Ron Paul 2012: Rasmussen Poll Says He Would Beat Obama
A Rasmussen poll released Tuesday is the first to report that Republican presidential candidate Ron Paul would beat President Barack Obama in a hypothetical 2012 matchup. REUTERS

Republican presidential candidate Ron Paul vowed to continue in the race, despite his last-place finish (with 13 percent of the votes) in the South Carolina primary. Paul spoke to his supporters in Columbia, S.C., and he said he would not drop out of the contest any time soon.

This is the beginning of a long, hard job, and the momentum we have will be continued, Paul told his supporters.

His reaction was along expected lines, as his campaign had announced they were focusing more on caucuses and primaries, where there were more delegates to pick up. The Paul campaign also concentrates on states with low cost of campaigning, as this is supposed to use available resources efficiently. Moreover this strategy will help them get more delegates, enabling Paul and his supporters to have a say in the Republican nomination in the summer. Paul, in an interview with CNN, confirmed this strategy.

Our goal is to get delegates. And we're going to be doing the states where they allocate by percentages as well as caucus states. So that's been our plan all along, he said.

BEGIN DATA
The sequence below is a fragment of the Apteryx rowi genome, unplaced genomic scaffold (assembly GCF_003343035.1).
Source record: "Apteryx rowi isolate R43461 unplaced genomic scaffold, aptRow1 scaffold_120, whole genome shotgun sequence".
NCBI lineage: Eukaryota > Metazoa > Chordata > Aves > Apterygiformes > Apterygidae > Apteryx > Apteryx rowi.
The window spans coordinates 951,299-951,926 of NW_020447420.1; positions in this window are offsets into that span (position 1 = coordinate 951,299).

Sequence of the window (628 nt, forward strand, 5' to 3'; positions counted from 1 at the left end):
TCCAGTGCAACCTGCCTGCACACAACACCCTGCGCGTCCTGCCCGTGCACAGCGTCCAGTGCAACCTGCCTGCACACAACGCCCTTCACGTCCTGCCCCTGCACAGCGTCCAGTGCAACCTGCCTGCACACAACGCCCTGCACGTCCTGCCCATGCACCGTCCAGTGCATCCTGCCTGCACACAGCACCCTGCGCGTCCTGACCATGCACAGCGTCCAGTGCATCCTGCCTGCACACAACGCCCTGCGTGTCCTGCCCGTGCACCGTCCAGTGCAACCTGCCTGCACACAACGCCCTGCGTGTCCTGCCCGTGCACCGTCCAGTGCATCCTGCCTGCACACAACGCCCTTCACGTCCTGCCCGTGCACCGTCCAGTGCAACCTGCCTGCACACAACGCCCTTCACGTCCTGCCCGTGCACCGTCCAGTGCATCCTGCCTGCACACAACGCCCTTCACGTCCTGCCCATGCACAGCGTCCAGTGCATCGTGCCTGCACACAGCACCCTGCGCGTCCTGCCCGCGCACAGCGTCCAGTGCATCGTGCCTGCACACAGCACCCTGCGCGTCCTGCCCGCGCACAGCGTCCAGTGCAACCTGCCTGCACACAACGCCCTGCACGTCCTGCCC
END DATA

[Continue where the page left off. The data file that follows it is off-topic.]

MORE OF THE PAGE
Paul's campaign office announced in a statement that Paul had done well in the Palmetto state, despite his focus in other states.

The campaign team is in for the long haul and now will move to states like Maine, Minnesota and Nevada, which have caucuses, the statement read.

The strength of Paul's candidacy lies in its sound and systematic campaign structure. Paul can claim the Republican nomination if he wins a minimum of 1,144 out of a total of 2,286 delegates. Furthermore, even if he doesn't win the required number but manages to gather a decisive advantage, then he will be in a position to decide who gets nominated. In that case, it could provide Paul and his team an opportunity to bring his ideology to the forefront of a national debate.

However, as of now, the Republican presidential race is wide open. With polls in three states over and three different candidates winning, the battle is going to be a marathon. The very unpredictable nature of this year's contest gives every candidate a shot of winning.

Nevertheless, the present poll scenario benefits Ron Paul more than any other candidate because a tough fight between Mitt Romney, Newt Gingrich and Rick Santorum will result in them going after each other. In such a scenario, Paul should be able to stay safely on the fringes. Also, since both his rivals and the media consider the former doctor a non-challenger, he could get sufficient time and resources to go ahead and win delegates at a steady pace.